• Entropy:  The natural tendency of movements toward distintegration over time.  Entropy necessitates the use of rhetoric to maintain a movement.  A term originally borrowed from thermodynamics it came to be used to understand movements through its centrality to general systems theory's treatment of open social systems.  See negative entropy.

  • Ethical:  Judgments pertaining to character.  Ethical behavior is behavior that indicates a person of high character.

  • Exigence: The characteristic of the moment which demands response.

  • The Fourteen Points:  Woodrow Wilson's formula for peace after World War I.

  • Give voice: When a leader is able through his/her rhetoric to capture the thoughts and emotions of the community.

  • Governmental Sphere:  That portion of the public sphere that operates within the governmental structure. Those in government often attempt to augment their power by portraying the governmental sphere as the place in which public business is conducted.  This is just a strategy of those in the government sphere, not the necessary definition of the public sphere.  See public sphere.

  • Historical moment:  To experience the facts and emotions of particular earlier time.  It is more than knowing what happened.  It requires the experiencing of the ways in which people at a different time/place experienced the particularity of that time.

  • Historicizing:  One of the dimensions of political will.  It takes an isolated fact and puts it into the stream of the community's experience.

  • Identity Movement: A type of movement, the objective of which is to provide social acknowledgement, psychological affirmation, and a place for its members to exercise public voice.

  • Ideographs: Words or phrases that are invoked in discourse to capture commitments of a social community. Such notions as <democracy>, <liberty>, <freedom>, or <rights> are created in social contracts and social practices and exist because of the commitment of the social community to them. Words like these are employed in rhetoric to invoke those commitments motivationally. Note that ideographs are denoted in rhetorical analysis by use of brackets.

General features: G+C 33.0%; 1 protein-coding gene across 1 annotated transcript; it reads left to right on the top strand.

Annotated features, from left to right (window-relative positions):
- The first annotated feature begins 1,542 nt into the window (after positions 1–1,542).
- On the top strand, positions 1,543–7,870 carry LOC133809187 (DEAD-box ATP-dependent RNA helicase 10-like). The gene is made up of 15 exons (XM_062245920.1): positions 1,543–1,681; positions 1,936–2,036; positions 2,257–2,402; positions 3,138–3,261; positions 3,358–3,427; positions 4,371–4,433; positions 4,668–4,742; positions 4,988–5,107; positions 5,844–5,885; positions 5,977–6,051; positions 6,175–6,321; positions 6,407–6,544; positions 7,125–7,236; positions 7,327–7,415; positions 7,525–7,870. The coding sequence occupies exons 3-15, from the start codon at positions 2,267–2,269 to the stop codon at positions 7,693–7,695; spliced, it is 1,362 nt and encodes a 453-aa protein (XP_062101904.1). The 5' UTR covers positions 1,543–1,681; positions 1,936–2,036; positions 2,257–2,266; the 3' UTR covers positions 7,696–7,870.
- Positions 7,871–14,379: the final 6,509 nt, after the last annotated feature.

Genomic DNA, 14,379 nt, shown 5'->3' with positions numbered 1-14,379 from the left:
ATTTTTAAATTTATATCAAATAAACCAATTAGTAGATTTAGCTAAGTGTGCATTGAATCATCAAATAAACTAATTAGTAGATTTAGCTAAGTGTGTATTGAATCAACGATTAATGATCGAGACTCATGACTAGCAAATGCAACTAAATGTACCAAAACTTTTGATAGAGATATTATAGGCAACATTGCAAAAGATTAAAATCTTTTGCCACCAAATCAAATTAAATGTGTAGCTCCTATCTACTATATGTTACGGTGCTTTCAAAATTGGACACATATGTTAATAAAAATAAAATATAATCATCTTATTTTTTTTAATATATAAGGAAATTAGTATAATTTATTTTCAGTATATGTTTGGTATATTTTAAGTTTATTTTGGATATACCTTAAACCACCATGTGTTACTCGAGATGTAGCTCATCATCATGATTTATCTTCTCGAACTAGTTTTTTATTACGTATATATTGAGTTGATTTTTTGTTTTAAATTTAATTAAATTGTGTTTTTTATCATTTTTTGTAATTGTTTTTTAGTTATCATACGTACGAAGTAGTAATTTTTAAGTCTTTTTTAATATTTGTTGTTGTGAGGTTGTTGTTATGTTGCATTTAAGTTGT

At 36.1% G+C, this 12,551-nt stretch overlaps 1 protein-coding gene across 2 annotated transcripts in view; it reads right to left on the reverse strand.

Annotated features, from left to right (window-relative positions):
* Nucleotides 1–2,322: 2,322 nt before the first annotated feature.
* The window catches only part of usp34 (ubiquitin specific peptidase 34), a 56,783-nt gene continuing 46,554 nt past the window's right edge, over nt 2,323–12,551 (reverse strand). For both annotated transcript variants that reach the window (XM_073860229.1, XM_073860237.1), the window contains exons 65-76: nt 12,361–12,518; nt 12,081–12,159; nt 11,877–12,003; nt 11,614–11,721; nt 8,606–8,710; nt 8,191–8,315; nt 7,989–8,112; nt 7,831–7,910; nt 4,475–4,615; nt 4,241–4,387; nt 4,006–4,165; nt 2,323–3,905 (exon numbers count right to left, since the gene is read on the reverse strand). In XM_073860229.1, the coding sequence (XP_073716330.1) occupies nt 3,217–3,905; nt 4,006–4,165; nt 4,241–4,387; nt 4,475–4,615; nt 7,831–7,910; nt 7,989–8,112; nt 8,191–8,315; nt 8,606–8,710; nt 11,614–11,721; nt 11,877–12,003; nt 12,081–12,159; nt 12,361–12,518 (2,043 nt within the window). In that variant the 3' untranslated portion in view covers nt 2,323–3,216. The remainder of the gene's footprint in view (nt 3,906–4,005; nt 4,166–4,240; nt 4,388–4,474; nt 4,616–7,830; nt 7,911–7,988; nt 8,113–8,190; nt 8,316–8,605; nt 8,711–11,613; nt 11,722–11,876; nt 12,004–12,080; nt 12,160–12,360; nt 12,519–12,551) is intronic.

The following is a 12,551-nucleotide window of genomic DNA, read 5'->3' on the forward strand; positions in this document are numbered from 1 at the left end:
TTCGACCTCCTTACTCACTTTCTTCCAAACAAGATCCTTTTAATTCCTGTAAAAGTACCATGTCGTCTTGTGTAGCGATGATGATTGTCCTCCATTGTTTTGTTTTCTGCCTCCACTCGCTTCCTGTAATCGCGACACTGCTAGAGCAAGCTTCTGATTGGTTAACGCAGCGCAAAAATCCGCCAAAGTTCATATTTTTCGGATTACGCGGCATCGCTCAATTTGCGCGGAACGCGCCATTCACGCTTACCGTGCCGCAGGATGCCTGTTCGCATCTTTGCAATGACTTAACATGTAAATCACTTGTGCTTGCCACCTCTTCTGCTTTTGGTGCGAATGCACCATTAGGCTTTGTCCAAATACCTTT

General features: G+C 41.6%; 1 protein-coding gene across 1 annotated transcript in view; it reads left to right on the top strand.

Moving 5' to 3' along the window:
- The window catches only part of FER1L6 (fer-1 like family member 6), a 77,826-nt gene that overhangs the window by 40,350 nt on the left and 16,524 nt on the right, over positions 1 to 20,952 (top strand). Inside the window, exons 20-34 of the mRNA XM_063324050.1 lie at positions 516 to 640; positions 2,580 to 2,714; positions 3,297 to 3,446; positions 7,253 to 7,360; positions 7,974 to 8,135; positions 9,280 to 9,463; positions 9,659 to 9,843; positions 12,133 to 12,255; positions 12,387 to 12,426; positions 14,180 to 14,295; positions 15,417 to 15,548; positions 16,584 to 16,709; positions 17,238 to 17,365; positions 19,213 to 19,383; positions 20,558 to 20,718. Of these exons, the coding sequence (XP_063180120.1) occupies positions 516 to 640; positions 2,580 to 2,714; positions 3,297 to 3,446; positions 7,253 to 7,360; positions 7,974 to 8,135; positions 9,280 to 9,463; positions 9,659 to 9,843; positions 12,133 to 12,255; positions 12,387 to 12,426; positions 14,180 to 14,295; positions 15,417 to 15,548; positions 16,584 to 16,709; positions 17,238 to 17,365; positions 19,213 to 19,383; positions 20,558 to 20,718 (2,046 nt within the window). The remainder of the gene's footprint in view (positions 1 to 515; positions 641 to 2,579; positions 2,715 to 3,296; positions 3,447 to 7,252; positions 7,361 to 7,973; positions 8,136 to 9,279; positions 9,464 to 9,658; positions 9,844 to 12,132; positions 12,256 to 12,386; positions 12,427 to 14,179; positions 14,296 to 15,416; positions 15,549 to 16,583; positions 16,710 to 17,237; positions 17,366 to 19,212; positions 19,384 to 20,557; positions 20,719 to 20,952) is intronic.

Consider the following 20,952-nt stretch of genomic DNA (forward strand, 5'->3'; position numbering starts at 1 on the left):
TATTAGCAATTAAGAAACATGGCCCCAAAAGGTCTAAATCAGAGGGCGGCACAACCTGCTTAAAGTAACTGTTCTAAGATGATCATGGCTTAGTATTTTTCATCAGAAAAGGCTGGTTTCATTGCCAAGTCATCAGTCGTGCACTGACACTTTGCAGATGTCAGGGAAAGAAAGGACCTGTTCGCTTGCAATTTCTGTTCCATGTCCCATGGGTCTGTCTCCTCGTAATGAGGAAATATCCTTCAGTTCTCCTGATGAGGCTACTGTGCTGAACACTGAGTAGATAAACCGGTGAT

• Integrative Movement.  A type of movement, the objective of which is to bring its members and those they represent into the privileges and responsibilities of the dominant public sphere.

  • Internationalism:  A diplomatic doctrine that cooperation with other nations will better achieve a peaceful and prosperous world, and/or better achieve national goals.  Internationalism has been a theme of American rhetoric since the American Revolution when the revolution was motivated by the idea that the nation was a model for the world.  It is often in rhetorical tension with isolationism.

  • Isolationism:  A belief that the United States is safest and most prosperous when it leaves others alone and insists that others leave it alone. Isolationism has been characteristic of American rhetoric since Washington's Farewell Address, and draws on puritan notions of the impurity of the world beyond and the need to protect the society from the spread of this impurity. It is often in rhetorical tension with internationalism.

  • Just War Doctrine: An informal diplomatic code that sets forth the principles upon which a nation can legitimately declare war on another.

  • Justification for War: The requirement that the leader of a nation rhetorically ground war in the Just War Doctrine.  Rhetorically, the justification is an argument applying the criteria specified in the Just War Doctrine to the circumstances preceeding the Declaration of War.  One of two rhetorical obligations on a war time leader.  See motivating war.

  • League of Nations Debate:  The debate between President Woodrow Wilson and the leaders of the Senate, notably Henry Cabot Lodge, on ratification of the Versailles Treaty ending World War I.  Ultimately the debate came down to whether the United States should participate in the League of Nations.

  • Legitimacy: The power to attract followers from the sense that actions are the "right" thing to do.

  • Mass Communication: A technology for communicating marked by its one-directional quality and its disempowerment of receivers. Typically a few persons communicate with many people through the technology. Contrasts to public communication.